By: Corinne L. Quinn
On December 1, 2011, people around the world gathered in commemoration of World AIDS Day. This event was designed to increase awareness of the AIDS (Acquired Immune Deficiency Syndrome) pandemic caused by the spread of HIV (Human Immunodeficiency Virus) infection.
HIV, the virus that causes AIDS, attacks the immune system (which fights infections in your body). HIV is transmitted through blood, semen, and vaginal fluid. It can be passed from an infected partner to an uninfected partner during all forms of sex, from mother to child through pregnancy, birth, or breastfeeding, and through sharing infected needles or other supplies for medical or drug use. HIV ultimately leads to AIDS and it can take years for a person infected with HIV to develop AIDS.
The Centers for Disease Control and Prevention indicates that more than 1 million Americans, of all genders and ethnicities, are now living with HIV. Moreover, 1 in 5 of these individuals are not aware of their infection and may be unaware that they are transmitting the infection to others. Of particular concern are African-Americans, who are disproportionately affected by HIV.
The Centers for Disease Control estimates that 1 in 16 African-American men and 1 in 32 African-American women will be diagnosed with HIV during their lifetime. African-American youth represent 14% of youth ages 13-29, but they account for 50% of all new HIV infections among young people ages 13-29. Even more disturbing is the fact that while more than 900 Solano County residents are living with HIV/AIDS, 35% of them are African-American. Less access to health care and HIV testing and treatment, as well as misperceptions about personal or partner risk contribute to these astounding statistics.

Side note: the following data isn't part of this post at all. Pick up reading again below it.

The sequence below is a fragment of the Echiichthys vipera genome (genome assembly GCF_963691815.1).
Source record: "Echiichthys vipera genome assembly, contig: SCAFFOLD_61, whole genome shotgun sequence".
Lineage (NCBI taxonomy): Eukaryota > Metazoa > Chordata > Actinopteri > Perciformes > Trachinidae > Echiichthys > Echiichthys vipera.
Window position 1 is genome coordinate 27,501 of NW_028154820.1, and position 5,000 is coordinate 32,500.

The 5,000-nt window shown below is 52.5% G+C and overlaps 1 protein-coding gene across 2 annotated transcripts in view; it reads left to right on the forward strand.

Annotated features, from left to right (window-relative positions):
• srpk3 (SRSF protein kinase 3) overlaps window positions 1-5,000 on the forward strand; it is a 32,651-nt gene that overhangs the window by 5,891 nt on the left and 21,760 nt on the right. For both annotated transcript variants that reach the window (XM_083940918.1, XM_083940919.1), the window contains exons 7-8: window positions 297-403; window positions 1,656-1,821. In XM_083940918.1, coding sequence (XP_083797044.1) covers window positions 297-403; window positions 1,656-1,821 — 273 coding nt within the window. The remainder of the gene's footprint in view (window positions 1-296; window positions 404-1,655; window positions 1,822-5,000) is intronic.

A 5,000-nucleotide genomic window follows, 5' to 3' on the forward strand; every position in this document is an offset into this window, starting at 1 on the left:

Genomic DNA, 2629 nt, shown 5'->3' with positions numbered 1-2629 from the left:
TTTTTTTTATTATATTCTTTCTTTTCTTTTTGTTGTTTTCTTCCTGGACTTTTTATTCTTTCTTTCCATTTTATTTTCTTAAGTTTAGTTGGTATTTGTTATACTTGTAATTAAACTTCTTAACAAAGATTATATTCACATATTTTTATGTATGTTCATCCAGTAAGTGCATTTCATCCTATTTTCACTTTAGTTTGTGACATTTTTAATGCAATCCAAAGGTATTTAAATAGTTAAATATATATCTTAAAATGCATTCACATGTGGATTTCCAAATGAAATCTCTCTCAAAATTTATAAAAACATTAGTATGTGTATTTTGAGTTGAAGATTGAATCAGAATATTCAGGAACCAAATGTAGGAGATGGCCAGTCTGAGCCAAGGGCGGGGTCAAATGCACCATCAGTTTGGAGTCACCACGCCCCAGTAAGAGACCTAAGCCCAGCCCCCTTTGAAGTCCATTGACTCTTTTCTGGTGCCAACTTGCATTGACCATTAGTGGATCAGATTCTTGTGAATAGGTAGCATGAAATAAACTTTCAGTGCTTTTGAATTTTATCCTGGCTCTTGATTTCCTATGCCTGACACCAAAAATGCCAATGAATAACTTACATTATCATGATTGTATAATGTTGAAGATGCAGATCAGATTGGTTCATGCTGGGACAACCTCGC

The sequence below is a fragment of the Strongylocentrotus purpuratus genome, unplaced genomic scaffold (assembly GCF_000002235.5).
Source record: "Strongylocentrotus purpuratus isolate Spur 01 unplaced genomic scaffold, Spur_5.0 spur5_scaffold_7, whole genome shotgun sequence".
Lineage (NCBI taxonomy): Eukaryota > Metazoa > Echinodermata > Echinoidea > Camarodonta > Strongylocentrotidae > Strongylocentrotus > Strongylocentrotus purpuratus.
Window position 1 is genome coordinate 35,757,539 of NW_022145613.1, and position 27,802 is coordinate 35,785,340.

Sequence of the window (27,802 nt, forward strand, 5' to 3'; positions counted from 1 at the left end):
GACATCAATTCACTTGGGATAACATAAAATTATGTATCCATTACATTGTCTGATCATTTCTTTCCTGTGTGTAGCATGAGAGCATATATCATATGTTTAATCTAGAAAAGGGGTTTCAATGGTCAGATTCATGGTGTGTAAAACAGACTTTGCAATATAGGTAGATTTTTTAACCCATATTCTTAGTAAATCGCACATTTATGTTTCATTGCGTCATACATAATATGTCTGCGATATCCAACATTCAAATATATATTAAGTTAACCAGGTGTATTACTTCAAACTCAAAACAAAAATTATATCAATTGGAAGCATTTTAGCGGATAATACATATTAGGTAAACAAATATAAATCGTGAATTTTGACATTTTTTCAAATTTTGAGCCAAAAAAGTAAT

The Centers for Disease Control and Prevention recommends the following to help you protect yourself against HIV/AIDS:
- Know your HIV status. If you know you are infected, you can get treatment and protect your sexual partner(s). If you are pregnant or breastfeeding, you can get treatment and protect your baby. The Centers for Disease Control and Prevention recommends routine testing for everyone ages 13-64, regardless of risk. Solano County Department of Public Health offers a free rapid oral HIV antibody test. Test results are available in 20 minutes and do not require a blood sample. Testing is available at the following Solano County Department of Health and Social Services Department locations: 2201 Courage
Drive, Fairfield, 1st and 3rd Wednesday of each month 5-7 pm AND 365 Tuolumne
Street, Vallejo, 2nd and 4th Thursday of each month 5-7 pm
- Know the HIV status of your sexual partner(s). Encourage your partner(s) to get tested. If your partner knows he or she is infected, your partner can get treatment and protect you and others.
- Use a male or female condom each and every time you have any form of sex with a partner who is infected or whose HIV status is unknown.
- If you inject drugs or medicine, be sure you only use clean needles and other supplies and do not share them with others.
Sometimes, it is possible for sexually transmitted infections (STI’s) to occur at the same time, so it is recommended to get tested for other infections, if you are at risk. HIV and STI tests are available at all Planned Parenthood sites.
Corinne L. Quinn, MSPH, CHES, HC#385 is the Coordinator of the African-American Health Disparities Project, an initiative of Solano Coalition for Better Health.